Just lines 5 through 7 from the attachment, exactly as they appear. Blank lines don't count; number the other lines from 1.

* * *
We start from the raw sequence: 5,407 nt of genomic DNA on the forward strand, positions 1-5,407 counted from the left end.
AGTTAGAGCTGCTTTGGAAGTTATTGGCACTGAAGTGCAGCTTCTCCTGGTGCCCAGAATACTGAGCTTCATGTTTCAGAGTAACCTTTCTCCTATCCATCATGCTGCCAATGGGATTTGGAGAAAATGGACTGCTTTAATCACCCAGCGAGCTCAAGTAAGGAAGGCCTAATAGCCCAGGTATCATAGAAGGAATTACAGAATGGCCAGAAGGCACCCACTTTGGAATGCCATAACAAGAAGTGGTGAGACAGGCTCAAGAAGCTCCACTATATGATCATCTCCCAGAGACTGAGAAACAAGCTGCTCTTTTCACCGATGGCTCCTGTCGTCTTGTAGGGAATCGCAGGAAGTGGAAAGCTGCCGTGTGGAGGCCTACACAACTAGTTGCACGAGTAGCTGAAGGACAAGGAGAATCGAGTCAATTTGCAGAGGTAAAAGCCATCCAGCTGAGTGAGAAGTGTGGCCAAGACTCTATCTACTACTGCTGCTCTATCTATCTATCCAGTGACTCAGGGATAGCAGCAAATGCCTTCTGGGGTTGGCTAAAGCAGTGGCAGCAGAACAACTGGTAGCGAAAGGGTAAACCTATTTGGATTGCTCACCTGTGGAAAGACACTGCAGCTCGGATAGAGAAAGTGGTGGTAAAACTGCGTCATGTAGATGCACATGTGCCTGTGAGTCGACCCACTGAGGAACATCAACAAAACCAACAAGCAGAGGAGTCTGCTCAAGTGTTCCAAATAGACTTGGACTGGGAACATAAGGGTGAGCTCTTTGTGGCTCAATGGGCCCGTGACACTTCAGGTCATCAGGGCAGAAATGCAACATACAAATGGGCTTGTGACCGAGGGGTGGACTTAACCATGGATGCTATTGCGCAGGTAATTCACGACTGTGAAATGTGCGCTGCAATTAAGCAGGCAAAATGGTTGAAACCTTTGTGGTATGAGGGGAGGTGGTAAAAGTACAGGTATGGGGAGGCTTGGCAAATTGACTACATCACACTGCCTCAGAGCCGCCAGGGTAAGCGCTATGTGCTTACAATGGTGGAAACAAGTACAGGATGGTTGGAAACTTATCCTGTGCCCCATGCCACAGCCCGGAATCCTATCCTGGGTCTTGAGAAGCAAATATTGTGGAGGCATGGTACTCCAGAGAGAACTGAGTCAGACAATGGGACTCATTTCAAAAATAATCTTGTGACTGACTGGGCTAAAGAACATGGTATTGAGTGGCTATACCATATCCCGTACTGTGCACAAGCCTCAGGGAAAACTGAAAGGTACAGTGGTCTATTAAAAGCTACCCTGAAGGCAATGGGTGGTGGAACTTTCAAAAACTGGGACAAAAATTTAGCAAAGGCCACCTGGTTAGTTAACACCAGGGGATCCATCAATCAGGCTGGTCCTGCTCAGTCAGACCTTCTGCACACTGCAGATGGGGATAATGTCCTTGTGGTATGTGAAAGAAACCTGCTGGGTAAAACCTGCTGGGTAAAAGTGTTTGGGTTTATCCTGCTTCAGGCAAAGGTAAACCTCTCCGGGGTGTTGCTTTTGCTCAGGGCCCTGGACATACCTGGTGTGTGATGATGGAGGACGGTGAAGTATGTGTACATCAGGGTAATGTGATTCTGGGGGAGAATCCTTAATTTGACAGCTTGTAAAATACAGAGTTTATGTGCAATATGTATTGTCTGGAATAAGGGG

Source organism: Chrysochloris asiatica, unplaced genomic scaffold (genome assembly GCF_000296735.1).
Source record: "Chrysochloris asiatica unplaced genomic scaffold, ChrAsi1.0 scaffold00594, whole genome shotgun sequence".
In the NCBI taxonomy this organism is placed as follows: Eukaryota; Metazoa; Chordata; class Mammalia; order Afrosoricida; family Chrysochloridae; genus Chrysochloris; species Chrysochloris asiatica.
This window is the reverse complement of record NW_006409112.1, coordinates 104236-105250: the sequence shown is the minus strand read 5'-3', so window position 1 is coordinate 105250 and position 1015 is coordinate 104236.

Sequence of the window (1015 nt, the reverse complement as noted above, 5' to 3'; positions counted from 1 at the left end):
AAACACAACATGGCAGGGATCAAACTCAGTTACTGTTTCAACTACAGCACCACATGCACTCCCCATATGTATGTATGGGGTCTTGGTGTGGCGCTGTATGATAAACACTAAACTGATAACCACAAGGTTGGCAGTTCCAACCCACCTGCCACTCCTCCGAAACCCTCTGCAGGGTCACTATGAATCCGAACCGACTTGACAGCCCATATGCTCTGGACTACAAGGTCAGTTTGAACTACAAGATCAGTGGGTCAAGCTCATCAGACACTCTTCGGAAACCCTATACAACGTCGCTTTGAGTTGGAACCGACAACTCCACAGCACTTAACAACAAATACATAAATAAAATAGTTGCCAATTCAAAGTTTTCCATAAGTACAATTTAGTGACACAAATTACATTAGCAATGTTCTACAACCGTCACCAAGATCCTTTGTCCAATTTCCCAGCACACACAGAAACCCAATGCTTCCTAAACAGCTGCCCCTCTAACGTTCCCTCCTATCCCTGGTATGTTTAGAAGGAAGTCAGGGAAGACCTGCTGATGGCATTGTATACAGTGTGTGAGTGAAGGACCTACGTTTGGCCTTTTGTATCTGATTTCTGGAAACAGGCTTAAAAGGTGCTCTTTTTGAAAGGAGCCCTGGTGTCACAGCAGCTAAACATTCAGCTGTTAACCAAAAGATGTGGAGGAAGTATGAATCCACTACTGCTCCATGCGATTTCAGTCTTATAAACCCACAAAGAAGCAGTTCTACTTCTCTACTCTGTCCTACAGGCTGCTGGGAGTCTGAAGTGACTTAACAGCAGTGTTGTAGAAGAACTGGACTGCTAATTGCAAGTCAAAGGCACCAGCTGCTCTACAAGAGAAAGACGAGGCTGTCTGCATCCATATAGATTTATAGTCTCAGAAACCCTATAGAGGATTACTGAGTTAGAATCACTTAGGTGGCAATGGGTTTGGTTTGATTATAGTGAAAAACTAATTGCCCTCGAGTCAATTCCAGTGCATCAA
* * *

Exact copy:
In the NCBI taxonomy this organism is placed as follows: Eukaryota; Metazoa; Chordata; class Mammalia; order Afrosoricida; family Chrysochloridae; genus Chrysochloris; species Chrysochloris asiatica.
This window is the reverse complement of record NW_006409112.1, coordinates 104236-105250: the sequence shown is the minus strand read 5'-3', so window position 1 is coordinate 105250 and position 1015 is coordinate 104236.

Sequence of the window (1015 nt, the reverse complement as noted above, 5' to 3'; positions counted from 1 at the left end):